Rare whisky remedy memorable, says doctor

17:27, Dec 05 2012
Denis Duthie
CHEERS: Denis Duthie owes his life to Dr Allister Williams after the Taranaki physician made the call to infuse scotch into his stomach.

A Taranaki doctor who saved a blind-drunk man's life by prescribing a bottle of tube-fed whisky says it was the most memorable moment of his medical career.

Last week it was revealed doctors infused Taranaki chef Denis Duthie with Johnnie Walker whisky after a heavy vodka drinking session nearly killed him.

Mr Duthie had lost his sight at a party and was admitted to Taranaki Hospital's intensive care unit with abnormally high acid levels in his blood.

Yesterday he was reunited with Dr Allister Williams, the man who saved Mr Duthie's life by making the call to infuse scotch into his stomach.

Dr Williams, a kidney specialist originally from Cape Town, South Africa, said it was an incredibly rare case. "I'll remember that for the rest of my life."

The story made headlines around the world and Mr Duthie said he had been fielding hundreds of phone calls from as far away as Russia.


When he was admitted to hospital, doctors suspected the 65-year-old diabetic was suffering from methanol poisoning.

"The amount of acids in his blood which we measured was very high and we usually don't see patients survive with these amounts," Dr Williams said.

Mr Duthie was put on a dialysis machine, connected to a ventilator to support his breathing and infused with alcohol containing ethanol.

Dr Williams, a consultant physician nephrologist, said to treat methanol poisoning, patients needed to be infused with ethanol to counter the methanol and stop the buildup of deadly toxins.

With no readily available medical alcohol at hand, a medical registrar had to fetch the next best thing, Dr Williams said.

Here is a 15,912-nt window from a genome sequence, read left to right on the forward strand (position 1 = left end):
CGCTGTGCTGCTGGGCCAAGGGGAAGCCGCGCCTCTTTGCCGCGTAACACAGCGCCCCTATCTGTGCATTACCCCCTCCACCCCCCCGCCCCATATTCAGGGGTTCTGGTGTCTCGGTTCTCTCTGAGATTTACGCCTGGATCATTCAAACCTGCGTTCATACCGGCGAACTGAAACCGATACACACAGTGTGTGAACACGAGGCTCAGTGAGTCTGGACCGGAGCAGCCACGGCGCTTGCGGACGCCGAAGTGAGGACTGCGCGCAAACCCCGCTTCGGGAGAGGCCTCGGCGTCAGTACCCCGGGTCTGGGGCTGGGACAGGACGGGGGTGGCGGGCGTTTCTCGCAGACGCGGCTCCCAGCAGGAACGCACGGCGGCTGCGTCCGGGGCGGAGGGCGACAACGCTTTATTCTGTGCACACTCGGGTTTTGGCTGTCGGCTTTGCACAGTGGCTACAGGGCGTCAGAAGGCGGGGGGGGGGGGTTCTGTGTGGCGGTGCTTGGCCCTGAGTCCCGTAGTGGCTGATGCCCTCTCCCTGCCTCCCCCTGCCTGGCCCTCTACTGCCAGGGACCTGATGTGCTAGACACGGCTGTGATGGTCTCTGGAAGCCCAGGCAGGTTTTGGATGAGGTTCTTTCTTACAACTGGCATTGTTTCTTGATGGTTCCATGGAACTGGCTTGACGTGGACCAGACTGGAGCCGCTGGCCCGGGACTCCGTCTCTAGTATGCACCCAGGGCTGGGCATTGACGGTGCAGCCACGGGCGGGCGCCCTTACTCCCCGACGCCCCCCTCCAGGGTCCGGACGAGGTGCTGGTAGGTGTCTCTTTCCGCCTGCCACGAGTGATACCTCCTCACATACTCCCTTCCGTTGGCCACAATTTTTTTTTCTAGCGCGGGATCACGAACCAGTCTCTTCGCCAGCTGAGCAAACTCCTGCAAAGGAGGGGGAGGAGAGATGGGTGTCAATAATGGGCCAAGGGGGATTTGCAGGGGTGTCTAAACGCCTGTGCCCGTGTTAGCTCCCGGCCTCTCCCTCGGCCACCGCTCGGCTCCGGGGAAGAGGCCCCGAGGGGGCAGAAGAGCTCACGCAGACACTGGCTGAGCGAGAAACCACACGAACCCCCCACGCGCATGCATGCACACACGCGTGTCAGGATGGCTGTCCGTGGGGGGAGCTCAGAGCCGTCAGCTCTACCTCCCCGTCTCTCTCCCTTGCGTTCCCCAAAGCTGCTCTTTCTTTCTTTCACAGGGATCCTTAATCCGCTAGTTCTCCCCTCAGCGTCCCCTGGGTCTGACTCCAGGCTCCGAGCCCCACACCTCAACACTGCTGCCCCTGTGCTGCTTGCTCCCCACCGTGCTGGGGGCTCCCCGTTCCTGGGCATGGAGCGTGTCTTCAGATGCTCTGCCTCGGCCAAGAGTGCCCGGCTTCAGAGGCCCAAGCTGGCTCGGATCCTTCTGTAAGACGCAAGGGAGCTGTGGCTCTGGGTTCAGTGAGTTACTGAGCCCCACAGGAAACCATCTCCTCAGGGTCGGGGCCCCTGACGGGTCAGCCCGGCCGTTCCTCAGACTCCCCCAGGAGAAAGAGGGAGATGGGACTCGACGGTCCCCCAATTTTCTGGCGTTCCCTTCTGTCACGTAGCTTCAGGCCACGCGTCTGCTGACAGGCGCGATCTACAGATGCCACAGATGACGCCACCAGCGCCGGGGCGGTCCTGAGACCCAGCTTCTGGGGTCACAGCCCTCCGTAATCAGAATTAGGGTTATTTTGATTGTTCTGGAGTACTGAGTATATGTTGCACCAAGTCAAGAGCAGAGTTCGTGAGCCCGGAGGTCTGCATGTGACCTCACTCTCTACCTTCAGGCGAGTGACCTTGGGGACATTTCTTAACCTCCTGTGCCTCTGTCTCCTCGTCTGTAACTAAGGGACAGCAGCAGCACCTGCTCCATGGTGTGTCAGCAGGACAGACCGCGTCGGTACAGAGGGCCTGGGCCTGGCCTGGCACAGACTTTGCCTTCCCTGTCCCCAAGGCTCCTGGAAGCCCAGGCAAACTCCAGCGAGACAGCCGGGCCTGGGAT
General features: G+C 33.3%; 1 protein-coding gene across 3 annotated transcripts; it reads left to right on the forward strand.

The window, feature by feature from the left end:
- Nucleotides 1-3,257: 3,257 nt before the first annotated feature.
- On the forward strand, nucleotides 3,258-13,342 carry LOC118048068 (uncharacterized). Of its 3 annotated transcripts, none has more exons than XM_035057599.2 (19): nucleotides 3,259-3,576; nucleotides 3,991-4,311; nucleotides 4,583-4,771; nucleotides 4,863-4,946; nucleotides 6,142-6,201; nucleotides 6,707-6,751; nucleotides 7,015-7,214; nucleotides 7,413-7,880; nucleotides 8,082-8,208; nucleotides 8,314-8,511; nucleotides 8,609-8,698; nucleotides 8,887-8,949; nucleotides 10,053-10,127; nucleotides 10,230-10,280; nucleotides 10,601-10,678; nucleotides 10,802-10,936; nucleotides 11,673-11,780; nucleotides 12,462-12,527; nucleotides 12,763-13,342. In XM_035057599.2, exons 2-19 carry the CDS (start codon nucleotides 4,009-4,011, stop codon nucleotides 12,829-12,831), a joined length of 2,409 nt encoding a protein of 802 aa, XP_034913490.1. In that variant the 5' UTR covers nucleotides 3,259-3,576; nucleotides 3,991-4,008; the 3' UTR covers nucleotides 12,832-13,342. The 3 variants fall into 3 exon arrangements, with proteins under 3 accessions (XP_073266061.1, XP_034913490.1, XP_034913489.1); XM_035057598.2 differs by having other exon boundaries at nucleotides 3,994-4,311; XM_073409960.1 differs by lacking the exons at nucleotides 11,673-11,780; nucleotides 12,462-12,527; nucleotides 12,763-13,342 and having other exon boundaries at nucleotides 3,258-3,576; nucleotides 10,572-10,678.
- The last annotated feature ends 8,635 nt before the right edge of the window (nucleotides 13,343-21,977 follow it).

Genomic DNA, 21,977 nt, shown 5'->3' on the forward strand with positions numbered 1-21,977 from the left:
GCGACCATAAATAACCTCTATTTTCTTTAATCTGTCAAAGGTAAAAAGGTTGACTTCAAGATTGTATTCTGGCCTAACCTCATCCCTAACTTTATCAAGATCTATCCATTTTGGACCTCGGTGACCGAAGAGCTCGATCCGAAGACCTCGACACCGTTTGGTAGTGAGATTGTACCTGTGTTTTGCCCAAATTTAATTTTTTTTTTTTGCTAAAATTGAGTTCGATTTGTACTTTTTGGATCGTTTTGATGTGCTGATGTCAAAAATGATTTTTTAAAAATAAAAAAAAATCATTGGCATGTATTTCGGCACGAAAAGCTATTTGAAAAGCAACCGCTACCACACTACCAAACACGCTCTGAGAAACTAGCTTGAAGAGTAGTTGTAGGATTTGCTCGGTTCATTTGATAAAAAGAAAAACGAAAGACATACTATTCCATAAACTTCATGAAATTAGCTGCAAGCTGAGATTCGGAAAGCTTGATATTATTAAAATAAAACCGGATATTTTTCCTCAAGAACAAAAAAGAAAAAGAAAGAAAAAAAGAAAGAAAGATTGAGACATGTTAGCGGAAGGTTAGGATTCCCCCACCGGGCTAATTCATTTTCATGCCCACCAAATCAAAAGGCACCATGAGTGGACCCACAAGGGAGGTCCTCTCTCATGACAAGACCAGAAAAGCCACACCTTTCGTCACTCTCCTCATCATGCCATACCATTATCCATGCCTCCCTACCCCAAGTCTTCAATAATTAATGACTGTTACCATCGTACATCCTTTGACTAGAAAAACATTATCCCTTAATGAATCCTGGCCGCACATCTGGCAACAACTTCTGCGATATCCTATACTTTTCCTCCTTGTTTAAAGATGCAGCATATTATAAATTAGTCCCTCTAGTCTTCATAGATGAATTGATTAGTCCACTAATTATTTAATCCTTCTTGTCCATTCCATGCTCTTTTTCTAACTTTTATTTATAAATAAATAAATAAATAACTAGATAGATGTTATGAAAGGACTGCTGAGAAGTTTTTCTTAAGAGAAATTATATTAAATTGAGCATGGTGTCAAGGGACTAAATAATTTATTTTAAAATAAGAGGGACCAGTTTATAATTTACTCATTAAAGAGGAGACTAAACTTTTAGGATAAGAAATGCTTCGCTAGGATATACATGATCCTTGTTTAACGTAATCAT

The registrar produced a bottle of Johnnie Walker red label, which was then infused into Mr Duthie's stomach via a tube through his nose.

Dr Williams said most doctors were taught the quirky cure for methanol poisoning while at medical school, but very rarely did the opportunity arise to put it into practice.

Dr Williams said in all his years of medicine he had never worked on a case like Mr Duthie's. "I've never in my life seen so much abnormality in a blood result."

The normal pH level in blood was 7.4, he said. People usually died if their pH levels dropped below 6.8. Mr Duthie came in with pH levels well below that. "At that stage I did prepare the family that it was unlikely he would survive."

Dr Williams said Mr Duthie's alcohol levels during his time in ICU were kept at about three times the legal driving limit.

As for the Johnnie Walker, Dr Williams did not know why that particular brand of alcohol was chosen. "It doesn't have to be Johnnie Walker. It can be any ethanol."

Mr Duthie said he didn't realise how close he was to dying nor how much effort went into saving his life. "It gives you that grateful to be alive feeling." Fairfax NZ

Taranaki Daily News